DOJ grant doubles funding for Ala. prison drug rehab

The $504,892 grant will go toward an existing rehab program in state prisons, in which 288 inmates are currently enrolled

By Melissa Brown
Montgomery Advertiser

MONTGOMERY, Ala. — A Department of Justice grant announced this week will more than double Alabama's funding for drug rehabilitation in state prisons.

Alabama Gov. Kay Ivey on Wednesday announced the $504,892 grant, which will be administered through the Alabama Department of Economic and Community Affairs. The funds will go toward an existing rehab program in state prisons, in which 288 inmates are currently enrolled.

“We should strive to ensure that once a person is released from prison they will become a productive member of society,” Ivey said. “This program provides inmates the opportunity to escape their drug habit while in prison and create a new slate when they are released.”

Alabama Department of Corrections spokesman Bob Horton said the grant more than doubles funding the program as received in previous years. More than 300 inmates are expected to be enrolled in the next treatment cycle, Horton said.

"Our main objective is to foster a person’s sobriety and to help them develop a responsible lifestyle once they return back to their community," Horton said in an email.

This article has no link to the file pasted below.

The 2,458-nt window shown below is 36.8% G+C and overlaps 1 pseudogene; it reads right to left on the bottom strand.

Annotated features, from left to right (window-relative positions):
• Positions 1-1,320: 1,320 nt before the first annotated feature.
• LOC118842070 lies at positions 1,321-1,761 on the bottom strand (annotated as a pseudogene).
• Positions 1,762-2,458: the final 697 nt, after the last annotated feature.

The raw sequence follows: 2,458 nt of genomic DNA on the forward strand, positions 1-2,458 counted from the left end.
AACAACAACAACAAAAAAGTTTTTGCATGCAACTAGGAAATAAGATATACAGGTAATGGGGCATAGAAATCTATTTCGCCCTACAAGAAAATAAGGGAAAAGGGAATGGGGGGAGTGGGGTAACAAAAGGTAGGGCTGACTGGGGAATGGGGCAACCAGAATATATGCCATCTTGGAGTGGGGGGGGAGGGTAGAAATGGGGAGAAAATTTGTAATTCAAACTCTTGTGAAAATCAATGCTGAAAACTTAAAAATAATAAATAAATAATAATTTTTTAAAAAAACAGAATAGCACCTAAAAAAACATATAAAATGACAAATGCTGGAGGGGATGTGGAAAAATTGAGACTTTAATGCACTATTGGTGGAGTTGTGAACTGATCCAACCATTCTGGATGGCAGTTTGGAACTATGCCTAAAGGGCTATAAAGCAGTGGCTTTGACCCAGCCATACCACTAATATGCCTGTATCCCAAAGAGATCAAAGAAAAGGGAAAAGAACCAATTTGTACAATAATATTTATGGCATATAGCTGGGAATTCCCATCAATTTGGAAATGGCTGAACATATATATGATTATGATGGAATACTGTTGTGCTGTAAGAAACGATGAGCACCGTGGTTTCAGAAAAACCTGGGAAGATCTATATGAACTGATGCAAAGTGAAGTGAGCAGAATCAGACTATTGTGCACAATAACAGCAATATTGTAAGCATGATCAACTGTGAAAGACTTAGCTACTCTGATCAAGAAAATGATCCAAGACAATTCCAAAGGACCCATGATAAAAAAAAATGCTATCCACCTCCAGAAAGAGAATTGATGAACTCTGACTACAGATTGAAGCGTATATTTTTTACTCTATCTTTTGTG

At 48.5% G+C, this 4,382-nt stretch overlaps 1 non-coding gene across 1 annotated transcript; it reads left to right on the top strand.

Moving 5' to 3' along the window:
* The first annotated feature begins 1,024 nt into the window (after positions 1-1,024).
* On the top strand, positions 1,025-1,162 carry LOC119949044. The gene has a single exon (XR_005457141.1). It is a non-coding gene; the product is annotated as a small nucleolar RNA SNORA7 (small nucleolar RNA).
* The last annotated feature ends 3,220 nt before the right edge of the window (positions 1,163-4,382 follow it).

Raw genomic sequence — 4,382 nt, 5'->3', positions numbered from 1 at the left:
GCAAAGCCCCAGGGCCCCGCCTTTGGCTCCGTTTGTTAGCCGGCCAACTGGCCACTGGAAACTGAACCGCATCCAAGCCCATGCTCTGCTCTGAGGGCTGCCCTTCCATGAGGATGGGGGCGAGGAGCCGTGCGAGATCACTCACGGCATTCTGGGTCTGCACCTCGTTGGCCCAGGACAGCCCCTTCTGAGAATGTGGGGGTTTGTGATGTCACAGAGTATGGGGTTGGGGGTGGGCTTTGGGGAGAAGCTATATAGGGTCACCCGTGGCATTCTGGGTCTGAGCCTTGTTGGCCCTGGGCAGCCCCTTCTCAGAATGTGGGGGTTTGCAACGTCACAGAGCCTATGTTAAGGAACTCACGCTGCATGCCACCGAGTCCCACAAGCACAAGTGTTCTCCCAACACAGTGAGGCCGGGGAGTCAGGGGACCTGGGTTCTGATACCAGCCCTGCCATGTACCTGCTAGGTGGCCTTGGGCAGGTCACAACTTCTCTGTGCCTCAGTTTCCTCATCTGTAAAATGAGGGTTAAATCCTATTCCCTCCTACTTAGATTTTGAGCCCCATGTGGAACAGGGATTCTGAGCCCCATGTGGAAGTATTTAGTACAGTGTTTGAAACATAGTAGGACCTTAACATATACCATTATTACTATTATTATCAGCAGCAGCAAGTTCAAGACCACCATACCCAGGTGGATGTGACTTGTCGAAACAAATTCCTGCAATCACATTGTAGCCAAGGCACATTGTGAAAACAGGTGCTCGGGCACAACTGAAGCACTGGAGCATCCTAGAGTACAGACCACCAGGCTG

The Residential Substance Abuse Treatment Program, or RSAT, is currently implemented at seven prisons in the state: Bullock, Bibb, Donaldson, Easterling, Staton, Ventress and Tutwiler.

There are currently 768 beds in "aftercare" dorms for inmates enrolled in RSAT, Horton said.

"Inmates are screened by ADOC health services staff, and if eligible, are enrolled in the program," Horton said.

RSAT uses a six-month curriculum broken in to three two-month phases. The first phase focuses on education of the addiction and recovery cycles. The second develops anger management and coping skills, while the last phase concentrates on relapse prevention and "aftercare planning."

"Research results indicate that effective drug treatment reduces overall health care costs, homelessness, risky behavior, and recidivism among the treated population," Horton said. "Results also show that treatment success is directly correlated to length of time in treatment. The treatment program serves to extend the length of treatment with a time frame that is relatively close to a person’s release from prison."

RSAT was developed by the Department of Justice in the late 1990s. As of 2016, some 10,000 inmates were served by the program in all but two states in the U.S., according to DoJ reports.

McClatchy-Tribune News Service

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